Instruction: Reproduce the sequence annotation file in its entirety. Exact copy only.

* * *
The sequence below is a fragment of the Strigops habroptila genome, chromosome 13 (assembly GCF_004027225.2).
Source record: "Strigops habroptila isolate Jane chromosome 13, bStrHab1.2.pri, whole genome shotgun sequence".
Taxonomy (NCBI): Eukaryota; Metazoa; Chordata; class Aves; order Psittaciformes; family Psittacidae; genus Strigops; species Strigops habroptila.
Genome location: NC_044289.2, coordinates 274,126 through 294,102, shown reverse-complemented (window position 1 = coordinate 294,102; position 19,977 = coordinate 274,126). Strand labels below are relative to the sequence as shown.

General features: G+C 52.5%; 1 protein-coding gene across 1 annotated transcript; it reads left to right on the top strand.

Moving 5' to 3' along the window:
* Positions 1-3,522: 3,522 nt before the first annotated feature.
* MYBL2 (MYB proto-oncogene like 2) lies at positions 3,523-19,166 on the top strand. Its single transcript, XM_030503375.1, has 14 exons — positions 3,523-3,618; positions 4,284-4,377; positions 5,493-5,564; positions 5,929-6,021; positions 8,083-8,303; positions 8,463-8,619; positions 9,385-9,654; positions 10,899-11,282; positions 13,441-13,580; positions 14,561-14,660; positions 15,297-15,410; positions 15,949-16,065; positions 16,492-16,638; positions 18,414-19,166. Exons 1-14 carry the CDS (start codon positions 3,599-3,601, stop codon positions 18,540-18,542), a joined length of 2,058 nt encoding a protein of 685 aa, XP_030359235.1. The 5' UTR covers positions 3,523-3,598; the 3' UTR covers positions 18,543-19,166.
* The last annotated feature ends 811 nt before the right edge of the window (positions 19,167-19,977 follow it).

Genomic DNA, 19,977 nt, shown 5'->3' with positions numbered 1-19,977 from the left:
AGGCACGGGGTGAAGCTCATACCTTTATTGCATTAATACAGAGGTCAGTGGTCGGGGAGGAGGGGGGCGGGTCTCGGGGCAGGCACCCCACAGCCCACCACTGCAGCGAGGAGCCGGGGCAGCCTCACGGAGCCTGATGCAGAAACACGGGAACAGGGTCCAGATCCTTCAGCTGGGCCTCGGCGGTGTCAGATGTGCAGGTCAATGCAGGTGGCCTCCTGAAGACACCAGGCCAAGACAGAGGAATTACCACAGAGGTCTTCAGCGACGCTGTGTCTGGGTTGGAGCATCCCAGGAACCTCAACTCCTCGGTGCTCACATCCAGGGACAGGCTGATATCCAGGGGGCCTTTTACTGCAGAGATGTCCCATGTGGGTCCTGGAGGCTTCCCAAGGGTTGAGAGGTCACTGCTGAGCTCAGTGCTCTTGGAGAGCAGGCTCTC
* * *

The sequence below is a fragment of the Strigops habroptila genome, chromosome 13 (assembly GCF_004027225.2).
Source record: "Strigops habroptila isolate Jane chromosome 13, bStrHab1.2.pri, whole genome shotgun sequence".
Taxonomy (NCBI): Eukaryota; Metazoa; Chordata; class Aves; order Psittaciformes; family Psittacidae; genus Strigops; species Strigops habroptila.
Genome location: NC_044289.2, coordinates 274,126 through 294,102, shown reverse-complemented (window position 1 = coordinate 294,102; position 19,977 = coordinate 274,126). Strand labels below are relative to the sequence as shown.

General features: G+C 52.5%; 1 protein-coding gene across 1 annotated transcript; it reads left to right on the top strand.

Moving 5' to 3' along the window:
* Positions 1-3,522: 3,522 nt before the first annotated feature.
* MYBL2 (MYB proto-oncogene like 2) lies at positions 3,523-19,166 on the top strand. Its single transcript, XM_030503375.1, has 14 exons — positions 3,523-3,618; positions 4,284-4,377; positions 5,493-5,564; positions 5,929-6,021; positions 8,083-8,303; positions 8,463-8,619; positions 9,385-9,654; positions 10,899-11,282; positions 13,441-13,580; positions 14,561-14,660; positions 15,297-15,410; positions 15,949-16,065; positions 16,492-16,638; positions 18,414-19,166. Exons 1-14 carry the CDS (start codon positions 3,599-3,601, stop codon positions 18,540-18,542), a joined length of 2,058 nt encoding a protein of 685 aa, XP_030359235.1. The 5' UTR covers positions 3,523-3,598; the 3' UTR covers positions 18,543-19,166.
* The last annotated feature ends 811 nt before the right edge of the window (positions 19,167-19,977 follow it).

Genomic DNA, 19,977 nt, shown 5'->3' with positions numbered 1-19,977 from the left:
AGGCACGGGGTGAAGCTCATACCTTTATTGCATTAATACAGAGGTCAGTGGTCGGGGAGGAGGGGGGCGGGTCTCGGGGCAGGCACCCCACAGCCCACCACTGCAGCGAGGAGCCGGGGCAGCCTCACGGAGCCTGATGCAGAAACACGGGAACAGGGTCCAGATCCTTCAGCTGGGCCTCGGCGGTGTCAGATGTGCAGGTCAATGCAGGTGGCCTCCTGAAGACACCAGGCCAAGACAGAGGAATTACCACAGAGGTCTTCAGCGACGCTGTGTCTGGGTTGGAGCATCCCAGGAACCTCAACTCCTCGGTGCTCACATCCAGGGACAGGCTGATATCCAGGGGGCCTTTTACTGCAGAGATGTCCCATGTGGGTCCTGGAGGCTTCCCAAGGGTTGAGAGGTCACTGCTGAGCTCAGTGCTCTTGGAGAGCAGGCTCTC